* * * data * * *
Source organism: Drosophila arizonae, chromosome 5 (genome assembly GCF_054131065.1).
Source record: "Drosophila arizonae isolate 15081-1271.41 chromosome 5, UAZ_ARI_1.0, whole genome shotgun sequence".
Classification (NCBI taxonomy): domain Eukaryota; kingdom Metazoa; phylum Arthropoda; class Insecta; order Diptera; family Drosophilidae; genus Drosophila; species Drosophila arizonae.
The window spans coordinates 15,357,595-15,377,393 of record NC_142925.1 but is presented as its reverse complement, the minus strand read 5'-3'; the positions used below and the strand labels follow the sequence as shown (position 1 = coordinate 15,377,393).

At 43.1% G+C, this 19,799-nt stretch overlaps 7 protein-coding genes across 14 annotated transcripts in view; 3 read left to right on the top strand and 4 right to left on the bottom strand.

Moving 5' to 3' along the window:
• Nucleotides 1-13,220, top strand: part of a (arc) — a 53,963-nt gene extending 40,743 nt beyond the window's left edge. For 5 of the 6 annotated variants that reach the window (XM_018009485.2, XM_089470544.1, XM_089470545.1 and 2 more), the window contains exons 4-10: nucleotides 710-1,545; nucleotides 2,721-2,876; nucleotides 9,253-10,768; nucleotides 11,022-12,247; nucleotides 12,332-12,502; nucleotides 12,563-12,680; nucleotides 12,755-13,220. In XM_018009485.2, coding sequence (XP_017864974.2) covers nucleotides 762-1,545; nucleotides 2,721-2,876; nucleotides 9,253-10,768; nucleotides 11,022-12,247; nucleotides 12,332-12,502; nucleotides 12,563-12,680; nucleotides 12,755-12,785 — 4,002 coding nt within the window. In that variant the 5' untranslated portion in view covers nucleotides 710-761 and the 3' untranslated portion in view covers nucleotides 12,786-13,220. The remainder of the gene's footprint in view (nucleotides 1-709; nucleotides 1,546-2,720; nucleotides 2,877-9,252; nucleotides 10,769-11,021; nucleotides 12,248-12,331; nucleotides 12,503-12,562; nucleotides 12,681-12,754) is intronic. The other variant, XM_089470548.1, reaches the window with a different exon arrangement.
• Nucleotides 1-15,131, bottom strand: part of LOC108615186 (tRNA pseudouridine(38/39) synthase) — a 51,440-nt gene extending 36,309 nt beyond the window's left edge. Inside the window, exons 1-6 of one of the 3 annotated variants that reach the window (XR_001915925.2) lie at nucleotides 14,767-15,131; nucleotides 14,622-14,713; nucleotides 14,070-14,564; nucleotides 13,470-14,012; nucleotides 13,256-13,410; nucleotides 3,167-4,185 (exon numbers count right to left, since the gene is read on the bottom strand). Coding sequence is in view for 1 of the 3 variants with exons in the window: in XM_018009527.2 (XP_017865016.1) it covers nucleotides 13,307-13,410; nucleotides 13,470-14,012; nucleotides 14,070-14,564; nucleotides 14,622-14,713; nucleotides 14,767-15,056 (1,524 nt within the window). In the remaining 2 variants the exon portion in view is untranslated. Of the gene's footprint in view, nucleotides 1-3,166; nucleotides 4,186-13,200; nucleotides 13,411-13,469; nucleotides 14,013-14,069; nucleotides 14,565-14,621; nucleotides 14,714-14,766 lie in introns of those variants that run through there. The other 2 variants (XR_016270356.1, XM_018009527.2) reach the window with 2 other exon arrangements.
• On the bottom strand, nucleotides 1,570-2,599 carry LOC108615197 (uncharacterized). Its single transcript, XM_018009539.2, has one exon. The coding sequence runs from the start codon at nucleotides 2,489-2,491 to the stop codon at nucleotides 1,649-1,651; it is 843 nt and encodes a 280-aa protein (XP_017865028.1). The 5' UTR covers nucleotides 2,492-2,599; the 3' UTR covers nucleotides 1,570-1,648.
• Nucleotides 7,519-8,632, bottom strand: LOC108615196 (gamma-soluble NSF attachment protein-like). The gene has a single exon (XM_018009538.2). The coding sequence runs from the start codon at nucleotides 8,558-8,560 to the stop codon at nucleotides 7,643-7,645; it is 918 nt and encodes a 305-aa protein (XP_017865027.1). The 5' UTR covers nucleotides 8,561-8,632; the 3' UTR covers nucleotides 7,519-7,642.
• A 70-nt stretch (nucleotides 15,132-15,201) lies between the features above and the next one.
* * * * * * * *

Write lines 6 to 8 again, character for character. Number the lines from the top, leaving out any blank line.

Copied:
Moving 5' to 3' along the window:
• Nucleotides 1-13,220, top strand: part of a (arc) — a 53,963-nt gene extending 40,743 nt beyond the window's left edge. For 5 of the 6 annotated variants that reach the window (XM_018009485.2, XM_089470544.1, XM_089470545.1 and 2 more), the window contains exons 4-10: nucleotides 710-1,545; nucleotides 2,721-2,876; nucleotides 9,253-10,768; nucleotides 11,022-12,247; nucleotides 12,332-12,502; nucleotides 12,563-12,680; nucleotides 12,755-13,220. In XM_018009485.2, coding sequence (XP_017864974.2) covers nucleotides 762-1,545; nucleotides 2,721-2,876; nucleotides 9,253-10,768; nucleotides 11,022-12,247; nucleotides 12,332-12,502; nucleotides 12,563-12,680; nucleotides 12,755-12,785 — 4,002 coding nt within the window. In that variant the 5' untranslated portion in view covers nucleotides 710-761 and the 3' untranslated portion in view covers nucleotides 12,786-13,220. The remainder of the gene's footprint in view (nucleotides 1-709; nucleotides 1,546-2,720; nucleotides 2,877-9,252; nucleotides 10,769-11,021; nucleotides 12,248-12,331; nucleotides 12,503-12,562; nucleotides 12,681-12,754) is intronic. The other variant, XM_089470548.1, reaches the window with a different exon arrangement.
• Nucleotides 1-15,131, bottom strand: part of LOC108615186 (tRNA pseudouridine(38/39) synthase) — a 51,440-nt gene extending 36,309 nt beyond the window's left edge. Inside the window, exons 1-6 of one of the 3 annotated variants that reach the window (XR_001915925.2) lie at nucleotides 14,767-15,131; nucleotides 14,622-14,713; nucleotides 14,070-14,564; nucleotides 13,470-14,012; nucleotides 13,256-13,410; nucleotides 3,167-4,185 (exon numbers count right to left, since the gene is read on the bottom strand). Coding sequence is in view for 1 of the 3 variants with exons in the window: in XM_018009527.2 (XP_017865016.1) it covers nucleotides 13,307-13,410; nucleotides 13,470-14,012; nucleotides 14,070-14,564; nucleotides 14,622-14,713; nucleotides 14,767-15,056 (1,524 nt within the window). In the remaining 2 variants the exon portion in view is untranslated. Of the gene's footprint in view, nucleotides 1-3,166; nucleotides 4,186-13,200; nucleotides 13,411-13,469; nucleotides 14,013-14,069; nucleotides 14,565-14,621; nucleotides 14,714-14,766 lie in introns of those variants that run through there. The other 2 variants (XR_016270356.1, XM_018009527.2) reach the window with 2 other exon arrangements.